Sunday, May 17, 2009

NYC .NET Developers Group – May 21, 2009

I will be speaking this Thursday night at the NYC .NET Developers Group.

My topic will be “Getting Started with Windows Azure.”

I will begin with a brief overview of Windows Azure, and then take an existing ASP.NET MVC application and migrate it to Windows Azure.

Since Bill Zack has already given a solid overview of the Azure Services Platform at past user group meetings in New York, I plan to keep the overview short and move quickly to the code.

If you’re interested in attending, you need to register at https://www.clicktoattend.com/invitation.aspx?code=138432 in order to be admitted to the building.

WPF/Silverlight Meetup Reignition

One of the projects that I have been working on for the last few months is bringing back the NY WPF/Silverlight Meetup group.

Tomorrow night will be our first meeting with me as the organizer.

The meeting tomorrow will feature Ronald Lintag.  He will be presenting doing agile development using the new Sketch Flow feature in the upcoming Expression Blend 3 to create low-fidelity mockups.

Next month will feature Dmitry Lyalin giving a presentation on using Prism 2.0 to develop composite applications with WPF and Silverlight. 

I have also been working to get presenters lined up for July and August.  I’ll post more here and at Meetup.com when I have the final details worked out.

Tomorrow’s meeting is currently full, but if you are interested please join the group and RSVP for the June 15th meeting.

In addition to my speakers, I want thank Bill Zack and Peter Laudati from Microsoft, Daniel Chait and Daniel Simon from Lab 49, and Alex Hung, my colleague from ThoughtWorks, for their assistance helping me to reboot this group.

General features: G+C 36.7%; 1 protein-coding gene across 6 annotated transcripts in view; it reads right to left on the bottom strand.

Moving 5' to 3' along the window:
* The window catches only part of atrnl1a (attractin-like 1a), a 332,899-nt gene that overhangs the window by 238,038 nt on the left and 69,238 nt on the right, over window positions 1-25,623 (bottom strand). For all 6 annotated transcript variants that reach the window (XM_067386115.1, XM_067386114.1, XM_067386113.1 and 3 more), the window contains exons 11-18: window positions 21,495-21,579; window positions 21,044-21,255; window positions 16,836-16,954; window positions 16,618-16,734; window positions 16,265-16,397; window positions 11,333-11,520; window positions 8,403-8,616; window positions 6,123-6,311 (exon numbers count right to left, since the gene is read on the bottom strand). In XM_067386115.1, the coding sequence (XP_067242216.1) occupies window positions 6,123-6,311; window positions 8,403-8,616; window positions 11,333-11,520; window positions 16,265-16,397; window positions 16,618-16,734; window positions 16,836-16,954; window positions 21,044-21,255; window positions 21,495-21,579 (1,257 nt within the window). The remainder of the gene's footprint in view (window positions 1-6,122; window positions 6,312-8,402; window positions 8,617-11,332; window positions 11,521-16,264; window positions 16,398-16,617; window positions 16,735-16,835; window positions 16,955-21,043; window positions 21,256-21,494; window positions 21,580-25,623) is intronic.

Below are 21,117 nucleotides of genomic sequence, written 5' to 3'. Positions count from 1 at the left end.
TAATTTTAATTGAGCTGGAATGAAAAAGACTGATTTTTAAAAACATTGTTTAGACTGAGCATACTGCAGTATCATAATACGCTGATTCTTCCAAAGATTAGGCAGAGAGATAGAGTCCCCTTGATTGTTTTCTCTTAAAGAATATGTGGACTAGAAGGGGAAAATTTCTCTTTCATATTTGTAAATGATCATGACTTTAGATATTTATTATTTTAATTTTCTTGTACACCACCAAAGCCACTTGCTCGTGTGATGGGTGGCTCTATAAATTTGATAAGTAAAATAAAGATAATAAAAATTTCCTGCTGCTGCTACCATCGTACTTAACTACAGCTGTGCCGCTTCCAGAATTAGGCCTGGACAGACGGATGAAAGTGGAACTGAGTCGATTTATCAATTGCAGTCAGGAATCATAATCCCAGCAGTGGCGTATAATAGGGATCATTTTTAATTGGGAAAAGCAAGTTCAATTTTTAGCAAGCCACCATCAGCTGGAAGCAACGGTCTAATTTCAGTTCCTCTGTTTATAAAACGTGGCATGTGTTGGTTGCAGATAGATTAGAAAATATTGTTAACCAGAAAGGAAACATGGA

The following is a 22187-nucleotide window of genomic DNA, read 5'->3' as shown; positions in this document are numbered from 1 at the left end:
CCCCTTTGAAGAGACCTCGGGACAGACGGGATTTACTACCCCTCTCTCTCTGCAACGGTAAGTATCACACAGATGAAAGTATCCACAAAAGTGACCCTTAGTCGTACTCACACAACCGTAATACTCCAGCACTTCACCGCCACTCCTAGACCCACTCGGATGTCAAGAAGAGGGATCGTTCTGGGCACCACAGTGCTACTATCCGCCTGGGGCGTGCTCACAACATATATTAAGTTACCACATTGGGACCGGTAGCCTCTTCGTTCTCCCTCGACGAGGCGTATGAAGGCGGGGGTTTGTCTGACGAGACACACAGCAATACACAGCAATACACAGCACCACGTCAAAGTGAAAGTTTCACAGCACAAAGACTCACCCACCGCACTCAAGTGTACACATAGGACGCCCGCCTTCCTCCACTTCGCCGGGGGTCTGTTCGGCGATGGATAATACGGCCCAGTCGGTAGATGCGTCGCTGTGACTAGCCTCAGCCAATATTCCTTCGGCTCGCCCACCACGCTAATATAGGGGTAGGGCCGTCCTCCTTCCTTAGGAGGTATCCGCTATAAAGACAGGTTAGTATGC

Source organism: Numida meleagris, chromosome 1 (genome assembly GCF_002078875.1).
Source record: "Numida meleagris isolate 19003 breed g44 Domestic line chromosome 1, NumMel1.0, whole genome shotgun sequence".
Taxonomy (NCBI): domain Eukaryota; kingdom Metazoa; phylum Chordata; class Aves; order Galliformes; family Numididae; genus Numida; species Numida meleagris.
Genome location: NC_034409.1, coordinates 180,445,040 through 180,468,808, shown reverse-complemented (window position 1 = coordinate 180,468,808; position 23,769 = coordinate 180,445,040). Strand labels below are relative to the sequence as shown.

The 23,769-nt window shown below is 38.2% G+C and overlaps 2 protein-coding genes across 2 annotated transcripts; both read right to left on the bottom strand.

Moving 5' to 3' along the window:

Wednesday, May 13, 2009

Catching Up

I apologize.  I've been a lazy blogger. 

I’ve had lots of ideas to write about, but I’ve taken a position at a new firm and I’ve been dedicating myself to my first project.

This project took me to Cincinnati every week, and so I’ve been learning how to settle into the life of a jet set consultant.

It sounds much more glamorous than it is.   I don’t mind the actual travel, navigating the airports and TSA.  I’m a seasoned traveler and know how to avoid most of the common pitfalls.  Mostly, I have just missed being in New York during the week to do things in the city, like catch a play that is only on a Monday night or attend the local user groups during the week.

The travel has also eaten up most of my free time.  What wasn’t taken by travel has been spent apartment hunting and moving.  My lease was up and rent prices are dropping in NYC for the first time since I moved here, so I wanted to find a place where I could save more.  Between trips, I was able to find a new apartment in Astoria and I have finished the move.  Although there are still a lot of boxes waiting to be put away, it is starting to come together finally.

My project in Cincinnati has ended and I am back in NYC, so I am planning to catch up with my backlog of posts, so don’t be surprised to see a sudden flurry of activity before I am assigned to my next project.

Sunday, January 18, 2009

More Oslo Goodness

If you found my previous post Oslo == 42 useful, I highly recommend that you read Dan Vanderboom's Why Oslo is Important.   In his post he goes into depth about his perspective on why Microsoft has built "Oslo".  Check it out!

Monday, December 1, 2008

Getting Started with Azure Services Platform, A Reprise

I was surprised to have a lot of visitors after my last post!  I will be returning to DSL's and Oslo soon, but for right now I'm focusing on Windows Azure, including the Live Services Framework.